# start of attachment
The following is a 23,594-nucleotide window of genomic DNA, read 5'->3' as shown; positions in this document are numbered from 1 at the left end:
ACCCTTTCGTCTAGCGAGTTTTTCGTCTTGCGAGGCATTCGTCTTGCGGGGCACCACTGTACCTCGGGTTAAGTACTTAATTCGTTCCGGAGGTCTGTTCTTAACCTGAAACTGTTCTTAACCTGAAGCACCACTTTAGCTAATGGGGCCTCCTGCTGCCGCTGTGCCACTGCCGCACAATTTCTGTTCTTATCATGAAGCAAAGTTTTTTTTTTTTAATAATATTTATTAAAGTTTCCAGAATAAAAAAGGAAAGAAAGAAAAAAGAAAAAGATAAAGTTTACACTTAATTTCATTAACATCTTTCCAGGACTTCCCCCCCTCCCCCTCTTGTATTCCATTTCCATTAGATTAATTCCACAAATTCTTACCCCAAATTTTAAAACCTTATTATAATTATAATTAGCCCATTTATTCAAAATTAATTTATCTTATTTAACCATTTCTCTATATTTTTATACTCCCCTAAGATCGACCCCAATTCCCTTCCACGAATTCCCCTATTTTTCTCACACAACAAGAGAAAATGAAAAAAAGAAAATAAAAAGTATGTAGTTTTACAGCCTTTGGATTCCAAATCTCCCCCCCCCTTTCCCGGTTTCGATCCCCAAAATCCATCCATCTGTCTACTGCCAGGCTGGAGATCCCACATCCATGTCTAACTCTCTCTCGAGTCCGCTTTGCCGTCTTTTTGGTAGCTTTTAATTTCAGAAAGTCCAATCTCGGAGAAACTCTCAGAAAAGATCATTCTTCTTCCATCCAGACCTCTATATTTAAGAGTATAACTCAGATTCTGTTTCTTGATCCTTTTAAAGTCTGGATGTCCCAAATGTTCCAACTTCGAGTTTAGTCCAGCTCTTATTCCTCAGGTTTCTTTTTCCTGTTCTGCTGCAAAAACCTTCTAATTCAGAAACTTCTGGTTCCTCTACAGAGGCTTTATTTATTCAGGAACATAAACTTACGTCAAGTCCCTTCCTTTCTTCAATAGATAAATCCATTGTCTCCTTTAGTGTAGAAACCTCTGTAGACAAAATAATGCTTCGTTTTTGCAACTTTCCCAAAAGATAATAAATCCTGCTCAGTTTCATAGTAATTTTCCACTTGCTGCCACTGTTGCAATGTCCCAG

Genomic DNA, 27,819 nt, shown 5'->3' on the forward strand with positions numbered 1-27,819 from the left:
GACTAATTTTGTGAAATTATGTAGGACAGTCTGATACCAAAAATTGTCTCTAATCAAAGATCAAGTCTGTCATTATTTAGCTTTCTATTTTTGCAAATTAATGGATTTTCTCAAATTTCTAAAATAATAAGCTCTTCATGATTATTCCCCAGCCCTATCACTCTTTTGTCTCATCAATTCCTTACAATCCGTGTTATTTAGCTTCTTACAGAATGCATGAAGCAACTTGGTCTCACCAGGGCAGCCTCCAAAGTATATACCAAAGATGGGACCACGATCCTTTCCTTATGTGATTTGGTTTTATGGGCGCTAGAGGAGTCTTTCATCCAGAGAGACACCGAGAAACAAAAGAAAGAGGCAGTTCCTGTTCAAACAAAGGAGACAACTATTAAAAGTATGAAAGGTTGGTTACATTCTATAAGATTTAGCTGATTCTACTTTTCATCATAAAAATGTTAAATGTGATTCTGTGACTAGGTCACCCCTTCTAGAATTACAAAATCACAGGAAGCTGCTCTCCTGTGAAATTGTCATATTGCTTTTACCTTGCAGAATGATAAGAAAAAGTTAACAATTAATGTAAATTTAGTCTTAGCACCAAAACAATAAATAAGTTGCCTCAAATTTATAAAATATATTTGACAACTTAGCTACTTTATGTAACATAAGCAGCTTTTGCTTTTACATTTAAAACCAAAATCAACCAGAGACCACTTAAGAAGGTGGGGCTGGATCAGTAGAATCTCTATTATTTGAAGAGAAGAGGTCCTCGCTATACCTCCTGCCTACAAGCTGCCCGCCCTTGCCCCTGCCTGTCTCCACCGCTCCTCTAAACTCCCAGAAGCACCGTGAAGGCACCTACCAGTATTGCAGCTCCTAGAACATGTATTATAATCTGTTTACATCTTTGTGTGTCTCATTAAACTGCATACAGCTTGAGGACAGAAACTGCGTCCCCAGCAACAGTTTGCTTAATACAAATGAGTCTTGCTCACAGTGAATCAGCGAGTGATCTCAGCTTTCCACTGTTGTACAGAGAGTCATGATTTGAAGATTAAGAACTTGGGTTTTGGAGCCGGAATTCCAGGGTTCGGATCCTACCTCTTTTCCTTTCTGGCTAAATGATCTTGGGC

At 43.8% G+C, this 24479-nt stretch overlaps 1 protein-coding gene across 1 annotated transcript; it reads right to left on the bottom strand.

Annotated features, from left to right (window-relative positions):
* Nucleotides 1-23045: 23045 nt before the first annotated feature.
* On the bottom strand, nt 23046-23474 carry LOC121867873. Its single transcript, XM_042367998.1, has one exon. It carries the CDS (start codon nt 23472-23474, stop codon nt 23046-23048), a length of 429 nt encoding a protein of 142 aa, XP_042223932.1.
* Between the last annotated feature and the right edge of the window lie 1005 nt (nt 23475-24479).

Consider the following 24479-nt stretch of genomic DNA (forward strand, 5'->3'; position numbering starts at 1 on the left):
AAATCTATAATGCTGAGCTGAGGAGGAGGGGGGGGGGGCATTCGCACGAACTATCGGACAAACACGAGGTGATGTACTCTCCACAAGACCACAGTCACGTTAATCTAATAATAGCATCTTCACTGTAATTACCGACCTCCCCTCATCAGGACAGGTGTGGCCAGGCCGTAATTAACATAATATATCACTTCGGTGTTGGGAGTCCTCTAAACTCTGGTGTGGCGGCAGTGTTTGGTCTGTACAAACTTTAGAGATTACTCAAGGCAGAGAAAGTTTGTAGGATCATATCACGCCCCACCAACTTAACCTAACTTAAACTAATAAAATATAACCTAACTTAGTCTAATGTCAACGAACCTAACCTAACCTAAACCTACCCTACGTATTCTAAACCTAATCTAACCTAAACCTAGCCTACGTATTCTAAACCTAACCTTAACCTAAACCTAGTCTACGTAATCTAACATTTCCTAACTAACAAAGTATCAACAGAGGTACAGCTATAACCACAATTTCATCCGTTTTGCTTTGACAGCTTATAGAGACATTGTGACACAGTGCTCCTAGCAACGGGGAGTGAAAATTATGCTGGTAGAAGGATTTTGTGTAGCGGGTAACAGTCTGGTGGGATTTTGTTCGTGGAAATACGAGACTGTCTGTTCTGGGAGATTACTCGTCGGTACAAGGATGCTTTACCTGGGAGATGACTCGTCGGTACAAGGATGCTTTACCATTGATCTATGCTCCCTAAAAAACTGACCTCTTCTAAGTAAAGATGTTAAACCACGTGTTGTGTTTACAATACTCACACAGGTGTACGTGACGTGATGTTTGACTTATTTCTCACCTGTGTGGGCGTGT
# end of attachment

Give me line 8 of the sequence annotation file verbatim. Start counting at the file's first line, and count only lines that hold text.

* On the bottom strand, nt 23046-23474 carry LOC121867873. Its single transcript, XM_042367998.1, has one exon. It carries the CDS (start codon nt 23472-23474, stop codon nt 23046-23048), a length of 429 nt encoding a protein of 142 aa, XP_042223932.1.